UK news Cambs council leaders oppose Government decision to end virtual meetings last minute news
PremierLeague-News.Com- The government has said it will not bring in new legislation to allow for virtual council meetings past May 7
PremierLeague-News.Com - Breaking Sport Transfer News ! Council leaders in Cambridgeshire have criticised a Government decision not to continue allowing virtual meetings to be held past May 7. Following the introduction of pandemic restrictions, the Government introduced legislation last year which allowed councils to meet and take decisions virtually from April, 2020. That legislation is due to expire on May 7, and in a letter to councils on March 25, the minister for regional growth and local government, Conservative Luke Hall MP, said the legislation will not be extended. He said the Government had considered the case for new legislation “very carefully”, but said it would have a “significant impact” on the government’s legislative programme “which is already under severe pressure”. He also said he is “mindful of the excellent progress” on the vaccine roll-out and plans to ease pandemic restrictions. 'Arrogant excuses' The decision to discontinue virtual council meetings has been opposed by the Local Government Association, as well as Jackie Weaver, who rose to prominence through a viral clip of a chaotic virtual meeting of Handforth Parish Council. Council leaders in Cambridgeshire have also voiced their opposition. The leader of Cambridge City Council, Labour councillor Lewis Herbert, said: “Like council leaders up and down England, I was so angry when I saw the pathetic and arrogant excuses ministers gave for ending virtual meetings. “So I wrote back to government last week, saying how strongly Cambridge City Council objects to the deliberate ending of virtual meetings. Labour councillor and leader of Cambridge City Council, Lewis Herbert (Image: Cambridge News) “Particularly as Parliament is continuing them to June 21, and likely beyond that. “May 7 is way before government health advisers say it will be safe to hold large gatherings indoors, and many Cambridgeshire councillors are still shielding.” Cllr Herbert was also critical of the announcement coming “in a week when ministers spent all their time on petty guidance telling councils how to fly flags”. He added “residents welcomed virtual meetings and this will cut their rights and transparency”.
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. Cllr Smith added: “Moving to remote meetings has allowed all of us to protect our councillors, our officers and the public which is surely just as important now as it was 12 months ago. “Very few councils will have large enough spaces to allow all of the elected members to participate in meetings whilst at the same time socially distancing.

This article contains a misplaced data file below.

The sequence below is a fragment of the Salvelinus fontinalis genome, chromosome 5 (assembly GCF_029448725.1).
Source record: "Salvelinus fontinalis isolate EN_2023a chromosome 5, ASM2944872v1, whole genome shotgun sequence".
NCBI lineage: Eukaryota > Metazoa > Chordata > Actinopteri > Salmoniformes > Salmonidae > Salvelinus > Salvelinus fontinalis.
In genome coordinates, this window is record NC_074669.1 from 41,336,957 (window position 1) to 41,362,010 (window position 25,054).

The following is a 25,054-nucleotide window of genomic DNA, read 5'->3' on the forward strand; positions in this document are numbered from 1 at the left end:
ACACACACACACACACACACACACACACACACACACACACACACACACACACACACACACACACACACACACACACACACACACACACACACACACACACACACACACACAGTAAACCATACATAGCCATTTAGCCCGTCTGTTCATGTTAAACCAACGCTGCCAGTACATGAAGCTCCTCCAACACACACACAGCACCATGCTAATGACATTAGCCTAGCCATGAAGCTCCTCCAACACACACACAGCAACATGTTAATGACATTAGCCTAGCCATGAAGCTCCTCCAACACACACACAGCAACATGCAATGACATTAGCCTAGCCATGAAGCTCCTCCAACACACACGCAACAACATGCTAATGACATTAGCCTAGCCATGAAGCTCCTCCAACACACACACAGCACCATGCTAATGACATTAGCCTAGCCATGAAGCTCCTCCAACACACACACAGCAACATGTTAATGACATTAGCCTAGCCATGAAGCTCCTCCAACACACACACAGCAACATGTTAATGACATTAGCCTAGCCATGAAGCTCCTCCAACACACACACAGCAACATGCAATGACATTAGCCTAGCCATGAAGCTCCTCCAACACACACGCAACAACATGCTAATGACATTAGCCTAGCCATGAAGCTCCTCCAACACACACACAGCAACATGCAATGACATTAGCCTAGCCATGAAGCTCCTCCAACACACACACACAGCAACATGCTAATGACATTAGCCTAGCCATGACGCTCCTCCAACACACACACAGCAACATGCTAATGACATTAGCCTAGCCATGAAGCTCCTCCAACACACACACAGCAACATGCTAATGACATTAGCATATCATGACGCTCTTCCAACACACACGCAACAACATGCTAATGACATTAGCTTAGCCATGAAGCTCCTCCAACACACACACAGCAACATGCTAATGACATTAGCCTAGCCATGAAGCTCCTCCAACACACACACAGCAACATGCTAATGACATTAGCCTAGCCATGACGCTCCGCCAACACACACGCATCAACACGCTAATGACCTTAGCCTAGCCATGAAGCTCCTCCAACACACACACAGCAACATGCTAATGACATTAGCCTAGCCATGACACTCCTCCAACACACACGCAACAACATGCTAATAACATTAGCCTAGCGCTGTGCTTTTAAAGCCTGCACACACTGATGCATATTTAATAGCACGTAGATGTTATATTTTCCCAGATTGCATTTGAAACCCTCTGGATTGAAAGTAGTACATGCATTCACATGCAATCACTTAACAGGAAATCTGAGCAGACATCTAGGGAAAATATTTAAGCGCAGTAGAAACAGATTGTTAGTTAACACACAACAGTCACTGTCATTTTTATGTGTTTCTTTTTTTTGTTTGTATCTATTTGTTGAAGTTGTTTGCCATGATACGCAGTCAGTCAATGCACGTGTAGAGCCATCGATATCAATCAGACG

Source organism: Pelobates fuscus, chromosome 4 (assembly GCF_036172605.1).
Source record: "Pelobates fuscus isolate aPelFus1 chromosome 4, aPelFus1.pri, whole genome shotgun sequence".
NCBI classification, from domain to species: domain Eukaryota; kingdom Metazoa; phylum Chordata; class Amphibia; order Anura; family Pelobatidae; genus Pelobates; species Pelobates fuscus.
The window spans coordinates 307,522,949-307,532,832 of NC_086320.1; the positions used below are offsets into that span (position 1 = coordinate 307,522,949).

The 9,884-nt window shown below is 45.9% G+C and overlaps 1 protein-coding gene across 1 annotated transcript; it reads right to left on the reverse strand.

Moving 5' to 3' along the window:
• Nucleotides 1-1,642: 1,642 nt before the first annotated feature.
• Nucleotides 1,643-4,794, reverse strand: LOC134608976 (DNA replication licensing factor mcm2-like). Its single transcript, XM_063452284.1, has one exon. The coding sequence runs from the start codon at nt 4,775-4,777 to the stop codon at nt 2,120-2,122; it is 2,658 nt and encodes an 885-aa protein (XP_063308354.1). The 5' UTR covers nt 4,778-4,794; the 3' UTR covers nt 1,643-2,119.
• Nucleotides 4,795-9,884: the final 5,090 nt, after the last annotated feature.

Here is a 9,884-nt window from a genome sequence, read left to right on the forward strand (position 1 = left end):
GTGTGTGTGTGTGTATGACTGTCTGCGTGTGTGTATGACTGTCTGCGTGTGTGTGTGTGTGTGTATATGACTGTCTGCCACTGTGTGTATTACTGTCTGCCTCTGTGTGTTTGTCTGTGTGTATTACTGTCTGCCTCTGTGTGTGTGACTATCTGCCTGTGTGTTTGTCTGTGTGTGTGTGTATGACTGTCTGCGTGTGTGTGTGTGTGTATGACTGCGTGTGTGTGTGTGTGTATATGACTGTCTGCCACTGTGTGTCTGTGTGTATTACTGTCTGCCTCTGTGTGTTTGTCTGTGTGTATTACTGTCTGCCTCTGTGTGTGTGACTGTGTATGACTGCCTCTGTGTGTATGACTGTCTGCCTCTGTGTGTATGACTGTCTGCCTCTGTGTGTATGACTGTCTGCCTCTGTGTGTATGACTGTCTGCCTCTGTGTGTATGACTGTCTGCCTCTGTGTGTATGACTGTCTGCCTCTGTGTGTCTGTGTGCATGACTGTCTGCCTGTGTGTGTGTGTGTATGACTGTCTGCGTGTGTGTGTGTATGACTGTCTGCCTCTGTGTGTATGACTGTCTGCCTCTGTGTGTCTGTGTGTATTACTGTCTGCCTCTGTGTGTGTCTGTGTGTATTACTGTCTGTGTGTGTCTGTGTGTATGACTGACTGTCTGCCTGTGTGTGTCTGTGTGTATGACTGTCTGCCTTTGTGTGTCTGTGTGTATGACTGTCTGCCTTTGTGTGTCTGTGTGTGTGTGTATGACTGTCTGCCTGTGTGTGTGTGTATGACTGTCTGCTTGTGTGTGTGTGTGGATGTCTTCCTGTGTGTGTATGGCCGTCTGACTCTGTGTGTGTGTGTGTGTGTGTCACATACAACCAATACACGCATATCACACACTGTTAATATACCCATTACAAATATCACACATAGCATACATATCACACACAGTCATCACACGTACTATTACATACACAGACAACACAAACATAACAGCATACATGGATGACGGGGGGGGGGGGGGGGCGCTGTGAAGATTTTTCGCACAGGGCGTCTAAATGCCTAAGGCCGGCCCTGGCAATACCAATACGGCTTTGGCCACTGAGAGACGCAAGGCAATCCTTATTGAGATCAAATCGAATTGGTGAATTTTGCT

Leader of South Cambridgeshire District Council Bridget Smith
(Image: David Johnson Photographic)
"Indeed, I know of one parish council that meets in a tiny changing room of the cricket pavilion, which is cosy at the best of times, but impossible under the current restrictions.” The Conservative leader of Cambridgeshire County Council did not explicitly criticise the Government, but he said he is “disappointed” in the decision not to continue allowing virtual meetings. He said: “I’m disappointed that government didn’t make time for this legislation and leave the decision of whether or not to have virtual meetings to local government, because that is the purpose of local government – to decide what is best for their area”. Cllr Count said it should be a decision “for all of us in local government” whether or not virtual meetings are held. He described how the needs and travel requirements vary greatly depending on the type of authority and where in the country it is located. All three councillors said they have noticed increased public participation as a result of meetings being held virtually.
The Government has begun a call for evidence “to inform any potential future legislation” on allowing remote meetings in future. In a statement, Mr Hall said: “Councils continue to play a vital role in our response to the pandemic and I am grateful for how they have used emergency powers introduced a year ago to continue to operate at a difficult time. “As the vaccine roll-out continues and restrictions are lifted, councils holding face-to-face meetings from May 7 are being given the support and guidance they need to do so in a safe and secure way. “I am keen to hear from councils and local residents about their experiences of virtual meetings so that we can properly consider whether to make these a permanent option.”